Teachers Say Vague Rules, Poor Training
High-school science teachers say that they have unfairly borne the brunt of public criticism surrounding the problem of inadequate safety measures in school laboratories.
More likely sources of the problem, they claim, are regulatory agencies, which issue warnings about certain chemicals but fail to consider how their actions affect schools, and schools of education, which fail to train teachers adequately in lab safety techniques.
John R. Pancella, secondary sciences coordinator for the Montgomery County, Md., public schools, says that the recent warning about dangers posed by formaldehyde is a prime example of regulatory inadequacy.
"The people who made that decision are ivory-tower professionals," Mr. Pancella explains. "They came out with a set of lofty principles, but they failed to provide the little guys like us with any practical advice."
He says that schools were told that formaldehyde was potentially hazardous, but not much more than that. "They never said in what quantities," he continues, "whether or not the quantities used in schools fell within those limits, whether or not Formalin (a 30 percent aqueous solution of formaldehyde) was equally dangerous, whether or not we would have to dump all of our preserved specimens, and whether or not our wastes would be acceptable to local dumps."
Mr. Pancella says that his questions about storage and disposal of the chemical were answered eventually, but only after he "was forced to rediscover the wheel, as was every other school district in the country."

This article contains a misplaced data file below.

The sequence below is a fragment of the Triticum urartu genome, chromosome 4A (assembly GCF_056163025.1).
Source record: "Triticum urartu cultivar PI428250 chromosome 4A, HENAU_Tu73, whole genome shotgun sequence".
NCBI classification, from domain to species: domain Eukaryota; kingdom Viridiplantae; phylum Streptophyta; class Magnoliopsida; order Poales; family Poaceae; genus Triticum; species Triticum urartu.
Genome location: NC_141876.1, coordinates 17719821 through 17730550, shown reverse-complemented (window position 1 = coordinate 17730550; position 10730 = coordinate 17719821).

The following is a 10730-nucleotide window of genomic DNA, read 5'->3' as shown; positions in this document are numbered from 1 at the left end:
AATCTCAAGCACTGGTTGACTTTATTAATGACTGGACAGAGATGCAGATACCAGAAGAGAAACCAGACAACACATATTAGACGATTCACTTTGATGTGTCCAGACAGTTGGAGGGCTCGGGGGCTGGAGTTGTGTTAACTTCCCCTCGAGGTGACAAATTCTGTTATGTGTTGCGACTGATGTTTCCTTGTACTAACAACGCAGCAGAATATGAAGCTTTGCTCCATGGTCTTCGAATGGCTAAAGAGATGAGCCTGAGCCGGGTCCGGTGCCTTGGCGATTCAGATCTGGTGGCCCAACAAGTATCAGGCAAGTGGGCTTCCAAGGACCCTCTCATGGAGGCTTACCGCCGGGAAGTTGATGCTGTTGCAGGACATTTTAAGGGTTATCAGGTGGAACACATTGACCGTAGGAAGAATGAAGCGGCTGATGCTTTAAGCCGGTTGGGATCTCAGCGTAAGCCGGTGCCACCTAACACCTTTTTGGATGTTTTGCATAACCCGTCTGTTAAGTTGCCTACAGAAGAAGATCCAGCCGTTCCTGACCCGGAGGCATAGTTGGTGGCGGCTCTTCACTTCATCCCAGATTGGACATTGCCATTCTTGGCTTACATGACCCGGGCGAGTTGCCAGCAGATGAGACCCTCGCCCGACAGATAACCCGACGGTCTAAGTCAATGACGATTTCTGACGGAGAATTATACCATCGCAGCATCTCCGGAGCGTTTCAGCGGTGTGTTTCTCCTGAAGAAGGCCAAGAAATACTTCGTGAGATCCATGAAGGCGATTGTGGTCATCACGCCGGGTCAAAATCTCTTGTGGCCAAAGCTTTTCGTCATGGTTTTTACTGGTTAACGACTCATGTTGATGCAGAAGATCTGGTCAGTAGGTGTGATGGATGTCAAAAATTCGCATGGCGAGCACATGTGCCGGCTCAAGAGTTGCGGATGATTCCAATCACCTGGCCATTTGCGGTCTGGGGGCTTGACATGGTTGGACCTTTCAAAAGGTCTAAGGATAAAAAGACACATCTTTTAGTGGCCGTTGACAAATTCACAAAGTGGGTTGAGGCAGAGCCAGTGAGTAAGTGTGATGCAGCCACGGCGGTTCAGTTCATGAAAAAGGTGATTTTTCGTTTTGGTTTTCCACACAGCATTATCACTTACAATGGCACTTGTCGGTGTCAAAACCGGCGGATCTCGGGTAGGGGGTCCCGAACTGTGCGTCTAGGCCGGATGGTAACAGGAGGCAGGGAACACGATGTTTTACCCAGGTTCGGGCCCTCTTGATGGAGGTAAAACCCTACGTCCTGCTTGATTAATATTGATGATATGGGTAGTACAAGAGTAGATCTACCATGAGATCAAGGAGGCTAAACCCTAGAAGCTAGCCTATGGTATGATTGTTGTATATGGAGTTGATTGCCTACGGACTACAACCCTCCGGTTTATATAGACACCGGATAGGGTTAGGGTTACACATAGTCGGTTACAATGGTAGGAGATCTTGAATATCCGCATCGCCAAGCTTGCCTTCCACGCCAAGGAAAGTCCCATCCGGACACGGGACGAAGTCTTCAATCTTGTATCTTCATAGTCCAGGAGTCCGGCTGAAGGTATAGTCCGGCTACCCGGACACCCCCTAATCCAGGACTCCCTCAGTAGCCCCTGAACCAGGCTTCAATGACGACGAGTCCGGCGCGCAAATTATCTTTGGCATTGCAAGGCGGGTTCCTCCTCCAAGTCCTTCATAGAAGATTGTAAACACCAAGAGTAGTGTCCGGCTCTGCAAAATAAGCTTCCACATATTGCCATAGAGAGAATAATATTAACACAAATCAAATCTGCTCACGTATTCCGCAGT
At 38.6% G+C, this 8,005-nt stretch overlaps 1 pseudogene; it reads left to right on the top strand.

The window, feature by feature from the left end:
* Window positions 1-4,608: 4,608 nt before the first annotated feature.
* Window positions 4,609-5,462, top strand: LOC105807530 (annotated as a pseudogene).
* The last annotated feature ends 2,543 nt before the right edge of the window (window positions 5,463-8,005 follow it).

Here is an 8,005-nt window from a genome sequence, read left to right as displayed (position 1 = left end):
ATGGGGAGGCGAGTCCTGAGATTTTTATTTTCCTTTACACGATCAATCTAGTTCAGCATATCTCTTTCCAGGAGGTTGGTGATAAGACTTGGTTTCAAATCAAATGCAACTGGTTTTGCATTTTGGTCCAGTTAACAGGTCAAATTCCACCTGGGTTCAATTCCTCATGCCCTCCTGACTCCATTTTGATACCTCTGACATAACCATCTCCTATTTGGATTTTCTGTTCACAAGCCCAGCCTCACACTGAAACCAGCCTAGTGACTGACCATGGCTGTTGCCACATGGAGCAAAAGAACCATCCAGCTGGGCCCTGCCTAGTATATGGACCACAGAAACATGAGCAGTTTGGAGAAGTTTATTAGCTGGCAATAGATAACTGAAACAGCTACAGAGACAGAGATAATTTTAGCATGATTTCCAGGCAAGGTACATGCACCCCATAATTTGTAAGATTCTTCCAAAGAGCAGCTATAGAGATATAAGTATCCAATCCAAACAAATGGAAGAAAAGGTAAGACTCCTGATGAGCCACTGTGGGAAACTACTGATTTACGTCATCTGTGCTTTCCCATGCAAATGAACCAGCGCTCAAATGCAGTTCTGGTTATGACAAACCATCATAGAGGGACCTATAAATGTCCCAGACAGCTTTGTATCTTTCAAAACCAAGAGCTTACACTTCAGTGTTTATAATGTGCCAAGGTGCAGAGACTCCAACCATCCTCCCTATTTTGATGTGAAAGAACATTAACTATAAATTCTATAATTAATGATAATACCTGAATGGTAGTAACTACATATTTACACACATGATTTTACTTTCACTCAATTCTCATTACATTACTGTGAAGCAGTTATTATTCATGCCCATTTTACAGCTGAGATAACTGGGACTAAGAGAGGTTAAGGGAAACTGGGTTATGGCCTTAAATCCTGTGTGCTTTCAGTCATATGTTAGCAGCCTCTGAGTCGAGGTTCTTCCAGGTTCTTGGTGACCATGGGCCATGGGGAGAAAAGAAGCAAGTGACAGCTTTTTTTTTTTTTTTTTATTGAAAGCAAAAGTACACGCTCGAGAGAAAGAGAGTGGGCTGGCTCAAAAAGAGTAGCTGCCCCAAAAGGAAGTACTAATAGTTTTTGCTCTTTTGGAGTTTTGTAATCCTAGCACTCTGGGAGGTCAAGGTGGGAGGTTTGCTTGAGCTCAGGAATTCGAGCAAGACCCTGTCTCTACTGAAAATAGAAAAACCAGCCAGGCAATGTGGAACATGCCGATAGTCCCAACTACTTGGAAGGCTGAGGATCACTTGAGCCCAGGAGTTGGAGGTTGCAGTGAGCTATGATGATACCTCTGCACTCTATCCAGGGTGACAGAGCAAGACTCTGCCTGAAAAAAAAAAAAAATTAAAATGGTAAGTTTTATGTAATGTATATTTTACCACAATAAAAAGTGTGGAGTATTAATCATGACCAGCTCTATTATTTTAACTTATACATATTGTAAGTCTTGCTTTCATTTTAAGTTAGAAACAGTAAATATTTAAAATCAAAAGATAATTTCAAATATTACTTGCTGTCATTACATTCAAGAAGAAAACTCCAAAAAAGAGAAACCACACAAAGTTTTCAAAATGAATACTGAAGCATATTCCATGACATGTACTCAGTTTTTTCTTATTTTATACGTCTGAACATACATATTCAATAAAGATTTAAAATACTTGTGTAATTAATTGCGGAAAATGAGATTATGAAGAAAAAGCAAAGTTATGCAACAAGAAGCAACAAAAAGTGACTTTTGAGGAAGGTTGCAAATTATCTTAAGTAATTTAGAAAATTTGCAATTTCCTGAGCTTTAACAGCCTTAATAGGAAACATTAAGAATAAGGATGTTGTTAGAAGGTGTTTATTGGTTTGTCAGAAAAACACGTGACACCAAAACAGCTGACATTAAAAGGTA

Philip Shreiner, chairman of the science department at Georgetown Preparatory School in Rockville, Md., says that the chemical disposal problem is made more serious by the propensity of high-schools to keep their labs stocked with large quantities of unused--and sometimes dangerous--substances.
"When I came to the school about five years ago, it was difficult for me understand why the lab was stocked with certain materials," he recalls. "I'd estimate that I probably haven't used about 80 percent of the chemicals on the shelves here."
About 100 grams of "very, very old" and potentially-explosive picric acid is included in that unused chemical list, Mr. Shreiner notes.
"I've been here for quite a while," he says, "and I thought that I knew everything that I had here, but I just found it over the summer." The local fire marshall has been contacted about removing the substance from the school, he adds.
Mr. Shreiner says that he cannot recall receiving instruction during either his undergraduate or graduate days in college on how to dispose of hazardous materials like picric acid.
"Generally speaking, I don't feel schools of education prepare their students adequately in terms of lab safety," he says. "Actually, I'm a bit surprised at myself for not being more of a safety fiend in the laboratory because I was injured in a lab fire once."
Elaine W. Ledbetter, who taught chemistry at Pampa High School in Pampa, Tex., for 29 years before retiring in 1980, says she is worried that most young teachers today are coming out of college without training in lab safety. "Right now, they have to get that training on the job, and I'm afraid that in some cases that means learning from their mistakes," she says.--T.M.
Vol. 01, Issue 12